A recent image captured by NASA's Aqua satellite provides a stark reminder of how Northern California continues to grapple with a series of wildfires, many of them sparked by lightning, while the southern part of the state enjoys relative calm.
As the entire state continues to suffer under unrelenting, severe drought conditions, major wildfires have largely been absent from Southern California since a series of blazes tore through San Diego County in May -- one of which was allegedly the result of arson.
Northern California, on the other hand, has been taking the brunt of the wildfire season -- a fact that was put into perspective via the large, drifting plume of smoke visible from space. But the tax to the state's firefighting resources has come mainly in the sheer volume of fires, not total acreage burned.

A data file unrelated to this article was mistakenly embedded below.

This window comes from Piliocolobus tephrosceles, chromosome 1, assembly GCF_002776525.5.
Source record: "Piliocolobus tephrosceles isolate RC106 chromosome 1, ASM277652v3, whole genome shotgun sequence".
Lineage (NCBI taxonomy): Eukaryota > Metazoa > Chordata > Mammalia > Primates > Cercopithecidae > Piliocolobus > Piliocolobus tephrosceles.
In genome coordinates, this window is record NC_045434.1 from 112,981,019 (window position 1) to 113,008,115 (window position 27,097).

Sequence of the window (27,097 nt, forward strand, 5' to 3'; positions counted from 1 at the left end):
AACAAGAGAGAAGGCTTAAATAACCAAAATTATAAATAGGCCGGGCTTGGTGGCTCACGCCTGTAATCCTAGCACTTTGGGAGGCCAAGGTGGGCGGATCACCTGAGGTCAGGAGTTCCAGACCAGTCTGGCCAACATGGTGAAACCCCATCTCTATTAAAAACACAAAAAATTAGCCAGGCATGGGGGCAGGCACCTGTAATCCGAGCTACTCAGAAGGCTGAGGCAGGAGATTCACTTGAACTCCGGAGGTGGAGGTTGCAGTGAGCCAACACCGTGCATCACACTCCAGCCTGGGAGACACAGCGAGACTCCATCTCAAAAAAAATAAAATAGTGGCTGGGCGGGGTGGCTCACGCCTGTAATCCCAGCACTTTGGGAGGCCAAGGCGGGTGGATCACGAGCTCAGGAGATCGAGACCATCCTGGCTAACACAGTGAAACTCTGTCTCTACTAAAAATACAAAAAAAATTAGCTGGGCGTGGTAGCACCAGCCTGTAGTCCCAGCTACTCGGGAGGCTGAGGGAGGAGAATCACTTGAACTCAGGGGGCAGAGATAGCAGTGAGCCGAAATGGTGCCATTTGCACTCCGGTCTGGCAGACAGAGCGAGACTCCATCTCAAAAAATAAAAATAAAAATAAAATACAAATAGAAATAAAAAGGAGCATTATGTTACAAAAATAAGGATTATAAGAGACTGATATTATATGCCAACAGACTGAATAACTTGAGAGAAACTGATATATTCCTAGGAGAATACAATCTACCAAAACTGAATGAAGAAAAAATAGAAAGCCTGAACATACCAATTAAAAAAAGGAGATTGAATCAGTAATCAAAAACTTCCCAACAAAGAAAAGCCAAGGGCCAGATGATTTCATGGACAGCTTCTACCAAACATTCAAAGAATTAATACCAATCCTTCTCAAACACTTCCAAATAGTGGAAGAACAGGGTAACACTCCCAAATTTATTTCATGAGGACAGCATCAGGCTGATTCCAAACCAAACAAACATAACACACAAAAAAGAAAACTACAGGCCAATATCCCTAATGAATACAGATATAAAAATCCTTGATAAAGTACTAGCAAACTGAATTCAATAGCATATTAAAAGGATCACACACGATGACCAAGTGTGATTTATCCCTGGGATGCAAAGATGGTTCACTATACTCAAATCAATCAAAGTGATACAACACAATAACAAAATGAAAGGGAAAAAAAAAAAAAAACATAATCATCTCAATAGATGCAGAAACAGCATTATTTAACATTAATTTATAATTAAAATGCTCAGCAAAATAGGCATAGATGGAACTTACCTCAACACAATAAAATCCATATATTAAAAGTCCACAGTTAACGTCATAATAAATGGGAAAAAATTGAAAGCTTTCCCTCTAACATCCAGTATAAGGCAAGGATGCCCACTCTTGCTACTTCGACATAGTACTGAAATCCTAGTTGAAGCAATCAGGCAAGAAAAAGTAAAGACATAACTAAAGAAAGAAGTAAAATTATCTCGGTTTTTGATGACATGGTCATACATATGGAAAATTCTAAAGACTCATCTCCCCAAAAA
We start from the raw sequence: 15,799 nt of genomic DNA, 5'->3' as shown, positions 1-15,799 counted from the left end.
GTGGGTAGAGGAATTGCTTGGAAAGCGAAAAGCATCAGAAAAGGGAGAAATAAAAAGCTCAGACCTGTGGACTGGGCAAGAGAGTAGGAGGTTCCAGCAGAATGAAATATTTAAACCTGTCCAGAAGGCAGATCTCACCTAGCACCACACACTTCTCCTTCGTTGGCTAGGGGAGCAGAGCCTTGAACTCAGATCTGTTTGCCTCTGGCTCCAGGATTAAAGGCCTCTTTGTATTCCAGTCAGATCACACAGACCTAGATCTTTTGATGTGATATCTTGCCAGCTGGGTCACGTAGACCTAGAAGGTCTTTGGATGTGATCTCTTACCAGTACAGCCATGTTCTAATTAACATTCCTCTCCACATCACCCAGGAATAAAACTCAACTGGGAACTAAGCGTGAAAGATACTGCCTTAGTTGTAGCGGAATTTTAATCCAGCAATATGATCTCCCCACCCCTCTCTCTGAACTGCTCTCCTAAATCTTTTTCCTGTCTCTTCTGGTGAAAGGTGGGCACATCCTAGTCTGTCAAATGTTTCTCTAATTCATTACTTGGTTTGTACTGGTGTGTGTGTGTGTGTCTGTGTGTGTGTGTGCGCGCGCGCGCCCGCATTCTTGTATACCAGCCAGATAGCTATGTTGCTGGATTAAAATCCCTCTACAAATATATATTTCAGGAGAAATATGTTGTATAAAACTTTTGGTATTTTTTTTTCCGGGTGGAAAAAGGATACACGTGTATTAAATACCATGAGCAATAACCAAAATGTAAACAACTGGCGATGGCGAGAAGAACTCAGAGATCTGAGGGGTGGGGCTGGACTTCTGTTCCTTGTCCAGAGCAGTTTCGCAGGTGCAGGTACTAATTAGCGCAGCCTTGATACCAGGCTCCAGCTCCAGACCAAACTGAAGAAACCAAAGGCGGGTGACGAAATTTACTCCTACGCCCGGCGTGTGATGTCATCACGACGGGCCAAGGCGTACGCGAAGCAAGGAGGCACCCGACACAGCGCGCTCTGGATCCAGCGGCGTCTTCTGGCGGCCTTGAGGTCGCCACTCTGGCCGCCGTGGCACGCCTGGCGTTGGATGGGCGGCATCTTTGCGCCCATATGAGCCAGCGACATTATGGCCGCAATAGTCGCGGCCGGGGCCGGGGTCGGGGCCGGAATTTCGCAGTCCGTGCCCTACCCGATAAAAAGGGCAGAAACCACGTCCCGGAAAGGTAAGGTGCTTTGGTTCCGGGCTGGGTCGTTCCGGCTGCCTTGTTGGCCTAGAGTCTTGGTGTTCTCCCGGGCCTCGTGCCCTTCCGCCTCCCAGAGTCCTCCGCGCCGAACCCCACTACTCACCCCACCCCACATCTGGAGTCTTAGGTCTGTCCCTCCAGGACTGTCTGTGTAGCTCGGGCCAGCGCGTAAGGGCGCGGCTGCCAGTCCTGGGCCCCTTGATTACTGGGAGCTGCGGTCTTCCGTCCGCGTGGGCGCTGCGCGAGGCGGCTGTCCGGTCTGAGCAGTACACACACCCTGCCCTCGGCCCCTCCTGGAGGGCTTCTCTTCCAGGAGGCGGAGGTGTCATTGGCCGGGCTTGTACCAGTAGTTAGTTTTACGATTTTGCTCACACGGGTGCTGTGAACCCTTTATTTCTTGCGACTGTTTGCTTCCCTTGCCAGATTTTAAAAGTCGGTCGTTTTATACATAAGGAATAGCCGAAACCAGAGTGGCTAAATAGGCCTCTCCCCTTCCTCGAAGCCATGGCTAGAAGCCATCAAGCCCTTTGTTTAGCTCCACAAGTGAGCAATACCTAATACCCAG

So far this year, the California Department of Forestry and Fire Protection has responded to 4,294 wildfires, more than the year-to-date average of 3,311, according to a weekly drought brief.
Despite the uptick, combined with a crippling drought across the West, none of the fires have detonated into catastrophe like the Rim fire did in 2013, scorching more than 250,000 acres.
By contrast, the Happy and July complex fires, among the largest, have scorched more than 58,000 acres combined in Northern California.
Meanwhile, the only active wildfire of any significance -- the Tecolote fire in Angeles National Forest -- is 90% contained at 294 acres, according to the U.S. Forest Service.
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